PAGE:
Mild cognitive impairment (MCI) encompasses minor problems with mental abilities, such as memory, attention, and language challenges. However, it does not interfere with daily life. It can be treatable if caused by physical health problems, poor eyesight, vitamin deficiency or as a side effect of medications. However, for some, MCI is a precondition for Alzheimer’s disease.

According to the Mental Health Foundation, people with dementia experience a higher likelihood of other mental issues.

Anxiety is more common in individuals with dementia. Further, dementia may lead to late-onset bipolar disorder, a mental health condition characterized by intense, unpredictable mood swings. There is some evidence that schizophrenia—a serious mental illness that affects how a person thinks, feels, and behaves—may pose an increased risk of developing dementia.

Psychosis, which also sometimes develops with dementia, is a condition that causes a loss of contact with reality, hindering a person’s ability to distinguish what is real and what is not. Other symptoms include delusions, hallucinations, incoherent speech, and inappropriate behaviors.

There are many more mental health issues that could be added to the list above. This is why professional evaluation and further senior mental health services are critical in determining and mitigating the sources of these issues.

Professional Diagnosis

Sometimes it is obvious that a senior needs help with their mental health. Other times it can be more subtle and  difficult to recognize.

Family members and caregivers are critical frontline resources in helping to identify symptoms of mental illness. Check in often and ask the senior if he or she is feeling sad or anxious about something. Listen and provide emotional support.

Senior mental health services and healthcare professionals are available to help you and your senior. They include geriatric care managers, geriatric psychologists, specialists and the senior’s primary physician, all who can assist you in finding the needed resources and solutions.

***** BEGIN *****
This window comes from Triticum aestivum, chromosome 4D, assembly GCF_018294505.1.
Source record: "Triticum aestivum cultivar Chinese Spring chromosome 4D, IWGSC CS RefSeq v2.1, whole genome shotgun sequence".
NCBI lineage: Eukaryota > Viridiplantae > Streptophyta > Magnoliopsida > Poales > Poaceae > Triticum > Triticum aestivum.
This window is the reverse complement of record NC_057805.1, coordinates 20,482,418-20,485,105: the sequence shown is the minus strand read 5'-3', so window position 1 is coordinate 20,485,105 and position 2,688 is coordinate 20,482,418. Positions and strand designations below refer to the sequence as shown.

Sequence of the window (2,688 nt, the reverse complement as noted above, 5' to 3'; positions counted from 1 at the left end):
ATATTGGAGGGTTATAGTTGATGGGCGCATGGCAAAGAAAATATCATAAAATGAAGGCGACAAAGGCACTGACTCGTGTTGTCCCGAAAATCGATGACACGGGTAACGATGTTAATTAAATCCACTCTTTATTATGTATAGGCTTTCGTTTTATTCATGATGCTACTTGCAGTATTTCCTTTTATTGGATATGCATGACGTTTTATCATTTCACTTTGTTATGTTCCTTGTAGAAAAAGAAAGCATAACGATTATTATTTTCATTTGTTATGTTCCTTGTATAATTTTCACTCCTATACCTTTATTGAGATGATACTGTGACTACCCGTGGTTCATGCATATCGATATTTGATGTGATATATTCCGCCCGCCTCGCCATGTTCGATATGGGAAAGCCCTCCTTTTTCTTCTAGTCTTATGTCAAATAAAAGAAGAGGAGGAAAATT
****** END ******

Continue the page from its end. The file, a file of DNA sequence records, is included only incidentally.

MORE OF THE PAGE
As a family member or caregiver, you can encourage your senior to seek testing when the quality of his or her life has been diminished. This may not be an easy conversation to have, but seek agreement if possible.

The stigma of mental illness runs deep, particularly with seniors who fear losing their independence. Emphasize that seeking help is not an admission of weakness or about losing control but about regaining strength and control, and easing your concerns as well.

A healthcare professional may want to run a variety of tests based upon the senior’s symptoms and unique health history.

Testing and evaluation may include:

  • Cognitive tests, such as memory and recall, logic, speech and reasoning
  • Lab assessments
  • A review of all medications, supplements, and treatments
  • Mental status exam
  • Brain scans
  • Full medical, physical, developmental, social, and emotional history, including any prior emotional or mental health issues

Many mental health conditions are treatable, but early diagnosis is a key to clear up uncertainty, and begin treatments and therapy.

For more information on mental health in seniors, visit Bethesda’s Health & Wellness blog.